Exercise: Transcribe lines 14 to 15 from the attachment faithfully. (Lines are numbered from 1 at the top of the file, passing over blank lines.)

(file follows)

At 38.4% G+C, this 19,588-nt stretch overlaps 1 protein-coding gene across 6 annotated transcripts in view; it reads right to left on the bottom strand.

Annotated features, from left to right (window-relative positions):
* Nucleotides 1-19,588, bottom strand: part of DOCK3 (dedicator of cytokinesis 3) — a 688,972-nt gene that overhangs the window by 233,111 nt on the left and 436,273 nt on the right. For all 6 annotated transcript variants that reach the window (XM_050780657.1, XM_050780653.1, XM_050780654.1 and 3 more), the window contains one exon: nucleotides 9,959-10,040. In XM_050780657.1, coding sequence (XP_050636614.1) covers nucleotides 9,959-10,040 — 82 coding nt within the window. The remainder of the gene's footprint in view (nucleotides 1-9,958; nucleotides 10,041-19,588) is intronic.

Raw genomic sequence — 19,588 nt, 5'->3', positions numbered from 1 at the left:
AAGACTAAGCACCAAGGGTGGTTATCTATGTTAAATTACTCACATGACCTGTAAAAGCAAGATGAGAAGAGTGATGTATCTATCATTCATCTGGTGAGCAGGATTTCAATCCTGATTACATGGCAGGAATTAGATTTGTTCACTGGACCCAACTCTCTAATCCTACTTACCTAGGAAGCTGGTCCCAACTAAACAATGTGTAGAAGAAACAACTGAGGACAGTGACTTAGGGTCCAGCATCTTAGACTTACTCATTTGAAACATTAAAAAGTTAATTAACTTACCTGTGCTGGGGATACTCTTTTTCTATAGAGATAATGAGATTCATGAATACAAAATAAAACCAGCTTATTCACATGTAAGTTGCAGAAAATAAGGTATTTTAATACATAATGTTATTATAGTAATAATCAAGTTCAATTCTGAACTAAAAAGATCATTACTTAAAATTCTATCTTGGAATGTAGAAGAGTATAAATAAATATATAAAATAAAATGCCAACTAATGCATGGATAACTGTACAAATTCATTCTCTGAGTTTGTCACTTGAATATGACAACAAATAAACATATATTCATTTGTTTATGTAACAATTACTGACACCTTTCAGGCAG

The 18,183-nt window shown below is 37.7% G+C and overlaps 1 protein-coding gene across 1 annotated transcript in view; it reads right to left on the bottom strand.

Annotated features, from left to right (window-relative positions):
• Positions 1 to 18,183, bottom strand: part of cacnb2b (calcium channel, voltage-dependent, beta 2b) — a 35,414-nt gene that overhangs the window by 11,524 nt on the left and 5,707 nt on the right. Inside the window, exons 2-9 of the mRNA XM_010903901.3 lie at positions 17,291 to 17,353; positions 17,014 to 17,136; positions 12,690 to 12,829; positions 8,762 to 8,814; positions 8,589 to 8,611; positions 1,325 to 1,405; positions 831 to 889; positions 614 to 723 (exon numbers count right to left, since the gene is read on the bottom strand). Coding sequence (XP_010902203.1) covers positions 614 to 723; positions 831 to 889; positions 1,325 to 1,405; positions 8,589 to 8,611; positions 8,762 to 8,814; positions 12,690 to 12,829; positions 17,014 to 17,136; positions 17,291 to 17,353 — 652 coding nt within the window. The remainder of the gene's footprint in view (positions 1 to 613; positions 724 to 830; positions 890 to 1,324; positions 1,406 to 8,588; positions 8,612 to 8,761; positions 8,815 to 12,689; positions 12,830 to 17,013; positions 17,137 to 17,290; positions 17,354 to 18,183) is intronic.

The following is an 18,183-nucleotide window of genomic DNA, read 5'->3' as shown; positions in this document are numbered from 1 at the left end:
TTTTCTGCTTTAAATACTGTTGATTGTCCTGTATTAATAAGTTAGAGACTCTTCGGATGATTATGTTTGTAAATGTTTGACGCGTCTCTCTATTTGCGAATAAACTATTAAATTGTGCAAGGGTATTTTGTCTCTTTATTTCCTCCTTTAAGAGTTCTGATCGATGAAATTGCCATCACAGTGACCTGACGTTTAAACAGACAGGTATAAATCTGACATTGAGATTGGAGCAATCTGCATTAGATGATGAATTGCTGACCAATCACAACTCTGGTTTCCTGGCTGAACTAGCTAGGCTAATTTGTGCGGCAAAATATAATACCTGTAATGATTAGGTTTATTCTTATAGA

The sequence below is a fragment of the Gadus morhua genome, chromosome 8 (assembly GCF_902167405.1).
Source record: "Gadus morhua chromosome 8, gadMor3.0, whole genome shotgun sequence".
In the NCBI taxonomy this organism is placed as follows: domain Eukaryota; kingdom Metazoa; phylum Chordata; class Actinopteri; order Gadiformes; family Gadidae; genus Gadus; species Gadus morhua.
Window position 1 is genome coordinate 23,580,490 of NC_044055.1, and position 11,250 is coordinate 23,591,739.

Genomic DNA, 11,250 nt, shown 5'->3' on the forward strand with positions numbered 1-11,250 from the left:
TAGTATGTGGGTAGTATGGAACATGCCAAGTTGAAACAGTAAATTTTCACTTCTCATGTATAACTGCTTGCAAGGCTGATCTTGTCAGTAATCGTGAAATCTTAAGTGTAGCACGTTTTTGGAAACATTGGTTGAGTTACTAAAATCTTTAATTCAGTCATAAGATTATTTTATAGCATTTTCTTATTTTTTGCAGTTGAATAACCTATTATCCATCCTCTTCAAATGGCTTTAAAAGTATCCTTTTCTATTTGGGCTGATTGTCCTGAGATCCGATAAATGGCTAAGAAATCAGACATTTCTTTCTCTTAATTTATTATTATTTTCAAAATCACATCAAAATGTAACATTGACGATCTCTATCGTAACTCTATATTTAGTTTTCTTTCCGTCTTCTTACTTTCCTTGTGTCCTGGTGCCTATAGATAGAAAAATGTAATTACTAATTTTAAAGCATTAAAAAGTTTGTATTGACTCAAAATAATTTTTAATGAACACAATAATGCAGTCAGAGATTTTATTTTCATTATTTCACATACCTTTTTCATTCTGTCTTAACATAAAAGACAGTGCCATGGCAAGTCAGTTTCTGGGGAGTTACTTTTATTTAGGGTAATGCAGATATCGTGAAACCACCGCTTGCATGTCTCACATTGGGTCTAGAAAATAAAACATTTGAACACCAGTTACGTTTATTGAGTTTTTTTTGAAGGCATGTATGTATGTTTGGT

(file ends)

Window position 1 is genome coordinate 23,580,490 of NC_044055.1, and position 11,250 is coordinate 23,591,739.

Genomic DNA, 11,250 nt, shown 5'->3' on the forward strand with positions numbered 1-11,250 from the left: